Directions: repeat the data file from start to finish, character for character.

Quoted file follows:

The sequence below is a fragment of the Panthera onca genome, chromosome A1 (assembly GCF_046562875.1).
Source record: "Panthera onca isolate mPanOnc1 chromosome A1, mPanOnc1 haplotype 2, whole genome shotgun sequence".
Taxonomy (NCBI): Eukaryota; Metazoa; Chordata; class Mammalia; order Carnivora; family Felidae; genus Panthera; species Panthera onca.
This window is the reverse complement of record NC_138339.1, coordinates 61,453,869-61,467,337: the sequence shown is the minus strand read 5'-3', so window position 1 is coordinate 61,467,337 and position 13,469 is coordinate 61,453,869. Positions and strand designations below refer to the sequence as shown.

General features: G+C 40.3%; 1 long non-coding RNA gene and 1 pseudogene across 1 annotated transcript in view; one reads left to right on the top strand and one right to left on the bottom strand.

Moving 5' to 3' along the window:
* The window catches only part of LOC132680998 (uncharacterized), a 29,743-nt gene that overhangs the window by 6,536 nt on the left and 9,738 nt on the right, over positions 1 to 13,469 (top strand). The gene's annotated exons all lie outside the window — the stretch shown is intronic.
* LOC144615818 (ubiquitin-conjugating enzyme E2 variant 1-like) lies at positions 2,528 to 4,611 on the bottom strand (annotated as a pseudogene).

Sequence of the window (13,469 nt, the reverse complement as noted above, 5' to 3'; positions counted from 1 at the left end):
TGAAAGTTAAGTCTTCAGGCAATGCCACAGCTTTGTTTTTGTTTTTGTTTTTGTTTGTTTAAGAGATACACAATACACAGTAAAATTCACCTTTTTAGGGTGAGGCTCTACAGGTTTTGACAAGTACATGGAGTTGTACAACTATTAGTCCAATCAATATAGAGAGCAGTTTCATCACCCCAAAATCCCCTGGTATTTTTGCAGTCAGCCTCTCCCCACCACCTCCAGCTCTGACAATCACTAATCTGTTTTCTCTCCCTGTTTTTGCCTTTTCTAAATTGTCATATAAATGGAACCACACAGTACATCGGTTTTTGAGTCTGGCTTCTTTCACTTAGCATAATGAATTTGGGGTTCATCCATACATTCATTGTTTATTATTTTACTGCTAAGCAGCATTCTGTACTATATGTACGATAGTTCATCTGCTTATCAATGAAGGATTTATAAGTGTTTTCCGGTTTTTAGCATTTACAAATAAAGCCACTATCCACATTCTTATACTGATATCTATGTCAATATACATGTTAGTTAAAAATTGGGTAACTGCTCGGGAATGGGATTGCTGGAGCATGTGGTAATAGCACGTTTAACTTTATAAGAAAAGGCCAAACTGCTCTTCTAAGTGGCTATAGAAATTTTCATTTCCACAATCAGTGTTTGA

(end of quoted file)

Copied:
The sequence below is a fragment of the Panthera onca genome, chromosome A1 (assembly GCF_046562875.1).
Source record: "Panthera onca isolate mPanOnc1 chromosome A1, mPanOnc1 haplotype 2, whole genome shotgun sequence".
Taxonomy (NCBI): Eukaryota; Metazoa; Chordata; class Mammalia; order Carnivora; family Felidae; genus Panthera; species Panthera onca.
This window is the reverse complement of record NC_138339.1, coordinates 61,453,869-61,467,337: the sequence shown is the minus strand read 5'-3', so window position 1 is coordinate 61,467,337 and position 13,469 is coordinate 61,453,869. Positions and strand designations below refer to the sequence as shown.

General features: G+C 40.3%; 1 long non-coding RNA gene and 1 pseudogene across 1 annotated transcript in view; one reads left to right on the top strand and one right to left on the bottom strand.

Moving 5' to 3' along the window:
* The window catches only part of LOC132680998 (uncharacterized), a 29,743-nt gene that overhangs the window by 6,536 nt on the left and 9,738 nt on the right, over positions 1 to 13,469 (top strand). The gene's annotated exons all lie outside the window — the stretch shown is intronic.
* LOC144615818 (ubiquitin-conjugating enzyme E2 variant 1-like) lies at positions 2,528 to 4,611 on the bottom strand (annotated as a pseudogene).

Sequence of the window (13,469 nt, the reverse complement as noted above, 5' to 3'; positions counted from 1 at the left end):
TGAAAGTTAAGTCTTCAGGCAATGCCACAGCTTTGTTTTTGTTTTTGTTTTTGTTTGTTTAAGAGATACACAATACACAGTAAAATTCACCTTTTTAGGGTGAGGCTCTACAGGTTTTGACAAGTACATGGAGTTGTACAACTATTAGTCCAATCAATATAGAGAGCAGTTTCATCACCCCAAAATCCCCTGGTATTTTTGCAGTCAGCCTCTCCCCACCACCTCCAGCTCTGACAATCACTAATCTGTTTTCTCTCCCTGTTTTTGCCTTTTCTAAATTGTCATATAAATGGAACCACACAGTACATCGGTTTTTGAGTCTGGCTTCTTTCACTTAGCATAATGAATTTGGGGTTCATCCATACATTCATTGTTTATTATTTTACTGCTAAGCAGCATTCTGTACTATATGTACGATAGTTCATCTGCTTATCAATGAAGGATTTATAAGTGTTTTCCGGTTTTTAGCATTTACAAATAAAGCCACTATCCACATTCTTATACTGATATCTATGTCAATATACATGTTAGTTAAAAATTGGGTAACTGCTCGGGAATGGGATTGCTGGAGCATGTGGTAATAGCACGTTTAACTTTATAAGAAAAGGCCAAACTGCTCTTCTAAGTGGCTATAGAAATTTTCATTTCCACAATCAGTGTTTGA